By Paul Salahuddin Armstrong

I’m not much in favour of telling people what to wear and what not to, which is in effect what a ban would do… However, isn’t that the whole issue surrounding niqab? Muslim women have been told by some extremist preachers, that God isn’t happy with them unless they dress a very particular way! I don’t approve! I’m very confident Allah is far greater than this, and will not be overly concerned with such minor issues. What about a very evil woman who dresses in niqab, or a very charitable, kind caring lady who doesn’t wear so called “Islamic” clothing at all? Will the niqab make any difference in the sight of God?

Niqab goes very much against our European culture. To wear any form of mask is seen as extremely suspicious, and quite rightly too! Aside from niqab, the only other people who usually mask their faces in our society are criminals, bank robbers, train robbers, shoplifters, assassins and their like… Is it any wonder people in most modern societies, view those wearing niqab with suspicion? I’m not suggesting women who wear the niqab are criminals, just trying to illustrate how many will perceive them and why…

Many of those campaigning for the niqab to be accepted, confuse the issue of niqab with hijab. Few people in the West really take issue with head-scarves, but masking the face is in the view of many, taking modesty a step too far. Niqab is a potential security and identity risk, as it’s difficult to know who exactly is under the veil. Head-scarves are an entirely different issue. I’m in favour of head-scarves, for those who choose to wear them.

Niqab potentially, severely restricts the options of women wearing it, in most modern societies. Employers would generally shy away from employing masked individuals, and who could blame them? Likewise, many organisations and communities would view masked women with suspicion. What should these women do? Stay in the home all day, in the 21st Century???

I do believe, how we dress should generally be our own choice, so long as this doesn’t harm others or create serious identity or security concerns. However, niqab is really inappropriate in our society and a security risk, I therefore wouldn’t be opposed to a ban in this particular case.

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4 Responses to Niqab?

  1. mike says:

    If a woman wants to wear a niqap or a bikini – it should be up to her – not up to the government and certainly not up to you

    • alluluaa says:

      I absolutely agree. What ever happened to freedom of expression? I wear a niqaab, it is my identity, just like piercings or mohicans or turbans are for some. I proudly wear the attire to show i am Muslim, it is MY choice.
      I work 9-5 like a normal person in a normal office and i’m sure my employers would agree, i am NOT A SECURITY RISK!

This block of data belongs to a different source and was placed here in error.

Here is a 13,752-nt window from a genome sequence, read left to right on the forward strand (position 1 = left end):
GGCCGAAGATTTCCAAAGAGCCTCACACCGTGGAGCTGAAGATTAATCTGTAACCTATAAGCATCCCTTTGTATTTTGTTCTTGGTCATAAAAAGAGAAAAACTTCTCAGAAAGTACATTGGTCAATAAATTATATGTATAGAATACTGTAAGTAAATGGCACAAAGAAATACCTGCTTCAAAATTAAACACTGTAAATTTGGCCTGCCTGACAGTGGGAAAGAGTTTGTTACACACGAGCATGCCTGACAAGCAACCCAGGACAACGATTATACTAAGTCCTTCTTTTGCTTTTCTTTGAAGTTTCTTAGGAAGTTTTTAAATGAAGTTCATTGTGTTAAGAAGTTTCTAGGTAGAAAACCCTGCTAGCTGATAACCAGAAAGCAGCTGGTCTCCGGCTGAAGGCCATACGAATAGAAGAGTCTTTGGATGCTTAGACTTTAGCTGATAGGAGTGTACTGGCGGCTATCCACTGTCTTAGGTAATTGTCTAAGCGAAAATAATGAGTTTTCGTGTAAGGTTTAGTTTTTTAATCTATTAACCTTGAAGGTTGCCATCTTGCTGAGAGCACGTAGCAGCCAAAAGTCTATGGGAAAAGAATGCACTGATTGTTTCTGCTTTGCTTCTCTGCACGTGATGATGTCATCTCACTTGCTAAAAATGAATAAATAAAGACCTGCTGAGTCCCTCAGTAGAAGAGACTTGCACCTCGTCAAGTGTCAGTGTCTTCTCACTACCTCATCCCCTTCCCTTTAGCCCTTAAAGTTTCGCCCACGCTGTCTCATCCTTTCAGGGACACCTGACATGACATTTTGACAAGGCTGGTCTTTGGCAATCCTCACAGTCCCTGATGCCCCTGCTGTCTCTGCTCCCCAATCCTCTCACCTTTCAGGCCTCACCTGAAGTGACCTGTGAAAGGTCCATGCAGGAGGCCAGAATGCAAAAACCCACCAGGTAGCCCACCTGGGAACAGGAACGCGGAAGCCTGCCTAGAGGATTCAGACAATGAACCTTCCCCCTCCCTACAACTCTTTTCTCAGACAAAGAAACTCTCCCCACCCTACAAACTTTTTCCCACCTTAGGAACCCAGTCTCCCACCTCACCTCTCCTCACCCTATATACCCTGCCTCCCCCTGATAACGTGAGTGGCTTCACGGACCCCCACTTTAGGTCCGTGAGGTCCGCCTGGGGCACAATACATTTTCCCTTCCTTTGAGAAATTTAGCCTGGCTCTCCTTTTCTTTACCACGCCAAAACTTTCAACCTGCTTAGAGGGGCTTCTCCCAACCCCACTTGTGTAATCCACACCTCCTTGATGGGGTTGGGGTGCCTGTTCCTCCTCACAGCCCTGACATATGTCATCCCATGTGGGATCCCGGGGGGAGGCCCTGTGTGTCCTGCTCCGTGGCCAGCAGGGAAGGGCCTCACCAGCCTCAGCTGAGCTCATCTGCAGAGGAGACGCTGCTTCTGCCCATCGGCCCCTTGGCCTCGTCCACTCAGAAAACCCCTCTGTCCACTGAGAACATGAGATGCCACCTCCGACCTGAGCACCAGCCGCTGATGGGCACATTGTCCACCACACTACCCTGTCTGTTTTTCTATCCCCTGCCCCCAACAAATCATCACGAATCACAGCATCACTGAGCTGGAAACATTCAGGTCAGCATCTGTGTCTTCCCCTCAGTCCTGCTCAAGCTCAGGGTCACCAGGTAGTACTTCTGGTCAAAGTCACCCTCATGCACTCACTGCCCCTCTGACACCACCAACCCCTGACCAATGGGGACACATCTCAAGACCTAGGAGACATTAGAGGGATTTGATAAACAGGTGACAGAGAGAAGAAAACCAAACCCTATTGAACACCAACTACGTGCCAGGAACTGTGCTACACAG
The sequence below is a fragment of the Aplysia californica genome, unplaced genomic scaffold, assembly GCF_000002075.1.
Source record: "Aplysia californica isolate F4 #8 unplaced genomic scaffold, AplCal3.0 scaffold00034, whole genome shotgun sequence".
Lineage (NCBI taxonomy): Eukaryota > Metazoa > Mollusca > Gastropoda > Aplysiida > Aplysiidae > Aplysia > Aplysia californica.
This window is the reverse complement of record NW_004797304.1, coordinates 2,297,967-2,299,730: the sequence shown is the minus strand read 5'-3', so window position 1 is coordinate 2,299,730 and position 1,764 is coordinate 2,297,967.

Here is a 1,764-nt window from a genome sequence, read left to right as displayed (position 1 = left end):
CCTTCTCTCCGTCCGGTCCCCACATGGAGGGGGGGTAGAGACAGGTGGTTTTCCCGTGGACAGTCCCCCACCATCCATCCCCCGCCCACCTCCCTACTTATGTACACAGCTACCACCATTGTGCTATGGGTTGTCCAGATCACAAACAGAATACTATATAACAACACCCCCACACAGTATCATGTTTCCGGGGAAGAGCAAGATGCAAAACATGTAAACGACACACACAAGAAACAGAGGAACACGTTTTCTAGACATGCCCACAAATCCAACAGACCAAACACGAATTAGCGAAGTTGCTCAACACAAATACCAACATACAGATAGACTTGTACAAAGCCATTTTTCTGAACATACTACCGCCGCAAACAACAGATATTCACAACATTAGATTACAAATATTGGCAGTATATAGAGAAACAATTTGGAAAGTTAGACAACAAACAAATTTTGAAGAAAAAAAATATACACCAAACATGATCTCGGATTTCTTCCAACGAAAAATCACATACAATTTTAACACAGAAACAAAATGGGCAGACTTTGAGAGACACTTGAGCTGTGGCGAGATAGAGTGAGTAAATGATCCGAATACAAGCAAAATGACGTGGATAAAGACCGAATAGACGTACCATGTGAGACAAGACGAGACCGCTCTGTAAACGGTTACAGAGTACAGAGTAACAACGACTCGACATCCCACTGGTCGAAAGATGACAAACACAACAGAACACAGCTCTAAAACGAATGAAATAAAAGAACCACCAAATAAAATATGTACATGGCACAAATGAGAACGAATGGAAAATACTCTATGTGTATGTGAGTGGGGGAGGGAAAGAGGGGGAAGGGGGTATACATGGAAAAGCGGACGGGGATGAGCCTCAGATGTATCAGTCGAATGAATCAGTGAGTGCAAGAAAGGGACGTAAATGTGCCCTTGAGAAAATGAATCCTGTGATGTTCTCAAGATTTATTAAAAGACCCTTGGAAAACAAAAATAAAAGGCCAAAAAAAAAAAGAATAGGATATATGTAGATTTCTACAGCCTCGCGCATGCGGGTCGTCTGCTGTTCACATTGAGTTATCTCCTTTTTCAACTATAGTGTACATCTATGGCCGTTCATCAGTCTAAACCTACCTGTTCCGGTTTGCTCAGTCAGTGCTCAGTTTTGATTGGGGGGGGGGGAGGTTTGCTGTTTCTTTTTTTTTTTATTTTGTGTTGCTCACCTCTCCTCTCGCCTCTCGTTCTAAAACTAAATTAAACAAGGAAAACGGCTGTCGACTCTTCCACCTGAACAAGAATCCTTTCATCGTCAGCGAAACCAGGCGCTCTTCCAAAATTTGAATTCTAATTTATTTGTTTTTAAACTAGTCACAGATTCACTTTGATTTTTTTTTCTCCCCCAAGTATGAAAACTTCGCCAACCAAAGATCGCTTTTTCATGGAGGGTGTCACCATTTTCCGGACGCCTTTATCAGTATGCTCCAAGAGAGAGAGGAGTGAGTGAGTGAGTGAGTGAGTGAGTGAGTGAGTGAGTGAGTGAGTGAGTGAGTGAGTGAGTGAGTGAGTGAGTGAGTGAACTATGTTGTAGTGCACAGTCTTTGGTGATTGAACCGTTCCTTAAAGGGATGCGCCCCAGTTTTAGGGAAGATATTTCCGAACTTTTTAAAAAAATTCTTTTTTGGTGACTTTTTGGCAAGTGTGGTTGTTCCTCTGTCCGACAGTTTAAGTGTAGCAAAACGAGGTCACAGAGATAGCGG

• Paul Salahuddin Armstrong says:

        I understand, and it’s certainly true that the vast majority of individuals who wear niqab, are not a threat to anyone! My point was not that women, such as yourself, are a threat to national security. Rather, the niqab itself is a potential security risk, especially as many of the women who veil their faces, would be most reluctant to uncover them – even for I.D. checks, which are clearly near impossible to perform without seeing a person’s face. The reason, a fear that Allah will not approve of them showing their faces in public; a groundless belief that does not originate in Islam. The practice of veiling the face derives from Persian and Byzantine culture, not Islam. While I agree, it’s certainly not the place of government to legislate over how people should dress, we must bear in mind that if we chose to dress in more extreme fashions, there may be consequences of doing so and accept responsibility for this. The same is just as true of dressing in Gothic style or wearing a balaclava. How would you perceive a person who wore a balaclava everywhere and never removed it in public? Please do reflect on this point, as it’s really no different to niqab…

  2. Seeing as part of my niqab is wearing a balaclava under hijab, and I am of the Gothic subculture, you may want to rephrase that.

    Neither myself, nor any other niqabi (or Goth!), is responsible for how someone else sees us. If they can’t do the research to understand, or simply come over and ask questions, they can keep their opinions to themselves. We’re all adults, let us act like it!

    I belong to an all-women Sufi order, and I have taken a vow of celibacy and we all wear niqab!

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